In August 2013, AOL CEO Tim Armstrong announced that AOL would be reducing the visibility of ‘Patch’ websites from their local news and information platforms. The news was given over a conference call with over 1,000 employees to encourage staff to be onboard with the future plans but instead it had the reverse affect. The brash and insolent nature of the call took a further nose-dive when he fired the Creative Director during the meeting. He also stated that anyone that "is not onboard with the future plans and finds his talk funny should quit straight away". His insensitive tone and lack of respect for his colleagues and employees causes this meeting to have the opposite effect than was intended. Read the story here and listen to the recording.
The fix: Armstrong’s approach to this meeting was viewed as being wholly unprofessional. Communicating this kind of decision would have been more effective if it had taken place via regional team meetings led by a supervisor or area manager. This approach would have enabled the decision to have been relevant to each area affected and would have allowed an opportunity for questions and a chance for management to clarify that employees understood why this decision had been made. Employees tend to ‘get onboard’ with a decision if they feel part of the process, so if you’re planning a major change, conduct a digital staff survey ahead of time to see how the management view lines up with your employees to better manage change communication. This could have greatly reduced the odds of "career-ending blowups" and made it easy to raise any company issues more easily, in a pragmatic and rational way.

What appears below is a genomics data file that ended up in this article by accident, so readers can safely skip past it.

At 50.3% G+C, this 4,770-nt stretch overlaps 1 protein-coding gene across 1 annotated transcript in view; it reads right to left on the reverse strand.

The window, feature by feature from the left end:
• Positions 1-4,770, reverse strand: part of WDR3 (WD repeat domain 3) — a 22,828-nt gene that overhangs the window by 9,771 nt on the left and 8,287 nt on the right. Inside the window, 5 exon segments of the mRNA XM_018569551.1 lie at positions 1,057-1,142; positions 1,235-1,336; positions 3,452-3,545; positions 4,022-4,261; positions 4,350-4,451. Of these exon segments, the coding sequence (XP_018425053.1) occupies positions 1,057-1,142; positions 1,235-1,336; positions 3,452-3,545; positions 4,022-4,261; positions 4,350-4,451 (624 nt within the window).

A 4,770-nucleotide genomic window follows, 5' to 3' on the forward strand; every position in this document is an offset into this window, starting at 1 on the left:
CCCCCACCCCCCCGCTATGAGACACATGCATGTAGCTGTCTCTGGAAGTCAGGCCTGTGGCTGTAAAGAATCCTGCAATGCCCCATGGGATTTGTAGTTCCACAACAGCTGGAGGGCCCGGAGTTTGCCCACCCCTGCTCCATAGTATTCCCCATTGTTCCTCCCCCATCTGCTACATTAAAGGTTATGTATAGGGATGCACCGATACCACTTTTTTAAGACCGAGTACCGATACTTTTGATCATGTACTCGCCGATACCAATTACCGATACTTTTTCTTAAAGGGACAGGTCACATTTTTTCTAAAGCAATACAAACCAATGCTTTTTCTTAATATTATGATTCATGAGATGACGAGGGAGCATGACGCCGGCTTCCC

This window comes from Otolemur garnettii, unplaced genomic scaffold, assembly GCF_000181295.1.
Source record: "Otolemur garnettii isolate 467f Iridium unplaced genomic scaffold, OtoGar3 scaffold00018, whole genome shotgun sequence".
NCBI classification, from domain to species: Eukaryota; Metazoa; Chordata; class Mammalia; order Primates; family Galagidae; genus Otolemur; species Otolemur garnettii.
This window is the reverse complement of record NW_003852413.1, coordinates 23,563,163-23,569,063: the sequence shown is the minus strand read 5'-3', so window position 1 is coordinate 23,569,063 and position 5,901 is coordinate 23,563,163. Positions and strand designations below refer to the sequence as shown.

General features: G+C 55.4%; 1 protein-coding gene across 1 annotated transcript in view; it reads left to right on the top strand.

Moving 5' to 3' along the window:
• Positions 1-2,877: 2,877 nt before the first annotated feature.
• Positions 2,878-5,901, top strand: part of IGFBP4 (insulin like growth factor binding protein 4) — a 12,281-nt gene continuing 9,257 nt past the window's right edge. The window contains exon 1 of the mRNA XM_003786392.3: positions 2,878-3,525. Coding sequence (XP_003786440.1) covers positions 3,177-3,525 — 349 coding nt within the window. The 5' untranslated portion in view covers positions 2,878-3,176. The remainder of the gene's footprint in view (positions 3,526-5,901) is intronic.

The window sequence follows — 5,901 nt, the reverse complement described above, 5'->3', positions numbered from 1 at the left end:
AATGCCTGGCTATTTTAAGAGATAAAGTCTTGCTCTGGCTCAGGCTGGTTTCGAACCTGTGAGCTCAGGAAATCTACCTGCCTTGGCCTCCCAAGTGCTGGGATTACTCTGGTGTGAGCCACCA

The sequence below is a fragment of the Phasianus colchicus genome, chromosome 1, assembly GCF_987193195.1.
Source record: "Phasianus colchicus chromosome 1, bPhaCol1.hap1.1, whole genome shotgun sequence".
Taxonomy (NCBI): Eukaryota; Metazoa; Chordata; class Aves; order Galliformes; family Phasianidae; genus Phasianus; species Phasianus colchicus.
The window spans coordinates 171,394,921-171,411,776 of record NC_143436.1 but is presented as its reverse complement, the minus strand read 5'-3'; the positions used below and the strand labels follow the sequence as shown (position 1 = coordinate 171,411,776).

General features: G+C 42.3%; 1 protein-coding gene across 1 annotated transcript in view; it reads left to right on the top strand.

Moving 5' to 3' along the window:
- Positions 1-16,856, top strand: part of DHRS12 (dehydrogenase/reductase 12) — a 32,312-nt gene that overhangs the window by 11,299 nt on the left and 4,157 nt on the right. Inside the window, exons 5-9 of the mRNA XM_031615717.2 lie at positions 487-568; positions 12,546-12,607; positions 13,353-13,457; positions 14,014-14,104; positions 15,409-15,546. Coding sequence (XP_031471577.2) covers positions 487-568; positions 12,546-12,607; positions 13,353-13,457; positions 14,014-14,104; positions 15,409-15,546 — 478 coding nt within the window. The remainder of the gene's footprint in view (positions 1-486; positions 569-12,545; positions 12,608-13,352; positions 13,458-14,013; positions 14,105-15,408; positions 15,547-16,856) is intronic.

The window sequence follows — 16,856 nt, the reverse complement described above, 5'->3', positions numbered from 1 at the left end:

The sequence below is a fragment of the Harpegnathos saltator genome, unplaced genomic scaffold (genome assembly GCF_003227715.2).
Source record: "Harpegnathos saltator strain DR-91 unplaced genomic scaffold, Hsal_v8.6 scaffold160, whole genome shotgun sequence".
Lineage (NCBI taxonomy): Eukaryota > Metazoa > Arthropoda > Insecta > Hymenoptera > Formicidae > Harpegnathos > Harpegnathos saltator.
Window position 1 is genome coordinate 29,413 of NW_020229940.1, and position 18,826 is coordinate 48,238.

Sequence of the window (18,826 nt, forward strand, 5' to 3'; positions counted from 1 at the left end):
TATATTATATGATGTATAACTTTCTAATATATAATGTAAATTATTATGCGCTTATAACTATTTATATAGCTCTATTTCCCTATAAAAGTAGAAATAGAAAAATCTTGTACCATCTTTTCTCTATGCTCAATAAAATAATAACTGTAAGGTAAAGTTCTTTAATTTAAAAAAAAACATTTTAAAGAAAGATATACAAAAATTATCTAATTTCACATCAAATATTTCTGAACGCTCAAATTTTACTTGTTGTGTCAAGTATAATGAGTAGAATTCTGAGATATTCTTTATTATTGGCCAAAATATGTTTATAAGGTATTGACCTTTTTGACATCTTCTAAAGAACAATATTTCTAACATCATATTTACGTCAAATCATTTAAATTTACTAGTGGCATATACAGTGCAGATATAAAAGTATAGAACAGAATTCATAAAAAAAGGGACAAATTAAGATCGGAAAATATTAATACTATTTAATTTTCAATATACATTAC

4. Using the right communication channel
In 2006, Radio Shack (an electronic retailer) made over 400 employees redundant by email communication without any prior notice. This was a poor decision to use this channel to notify employees as it is not an appropriate way to communicate such important and life-changing news. The email itself was hard to follow and did not explain the reasons why effectively. Read more about the story here.
The fix: At some point an organization whether big or small will need to deliver difficult or bad news. When this situation arises a more personal approach that allows a sensitive dialogue between employees and the management team is more effective. Face to face meetings are beneficial as they create a human connection and show respect for the gravity of the situation. In this instance, a face to face meeting also allows employees a chance to ask questions and reduces the amount of gossip and hearsay that can get out of control, potentially causing more problems.
"69 percent of employees say that being more appreciated would make them work even harder" reported by Globoforce
A major reason why these stories ended up being PR disasters is due to the lack of coordination, planning and consideration of the importance of the human touch. All of these stories seem to have a common thread which highlights that they do not recognise employee feedback as important or valuable. Internal communication professionals would most likely agree that all of these issues could have been prevented by implementing the right communication methods, approach and procedures. Inadequate preparation or consideration for possible eventualities can lead to potential mistakes in the future. As they say, 'fail to prepare, then prepare to fail'.
Looking to review your internal comms strategy or prepare for any internal comms projects, then download our 'essential checklist guide for internal communications'.